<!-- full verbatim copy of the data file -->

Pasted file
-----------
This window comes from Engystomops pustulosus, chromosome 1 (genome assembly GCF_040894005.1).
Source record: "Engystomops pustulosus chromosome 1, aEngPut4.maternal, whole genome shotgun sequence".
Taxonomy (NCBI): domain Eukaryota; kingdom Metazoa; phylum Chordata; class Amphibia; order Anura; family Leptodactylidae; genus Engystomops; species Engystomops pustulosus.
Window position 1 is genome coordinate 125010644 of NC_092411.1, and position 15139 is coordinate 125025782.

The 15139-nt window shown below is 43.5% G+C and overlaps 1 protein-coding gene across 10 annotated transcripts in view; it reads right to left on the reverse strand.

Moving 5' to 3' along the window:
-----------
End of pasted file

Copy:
This window comes from Engystomops pustulosus, chromosome 1 (genome assembly GCF_040894005.1).
Source record: "Engystomops pustulosus chromosome 1, aEngPut4.maternal, whole genome shotgun sequence".
Taxonomy (NCBI): domain Eukaryota; kingdom Metazoa; phylum Chordata; class Amphibia; order Anura; family Leptodactylidae; genus Engystomops; species Engystomops pustulosus.
Window position 1 is genome coordinate 125010644 of NC_092411.1, and position 15139 is coordinate 125025782.

The 15139-nt window shown below is 43.5% G+C and overlaps 1 protein-coding gene across 10 annotated transcripts in view; it reads right to left on the reverse strand.

Moving 5' to 3' along the window: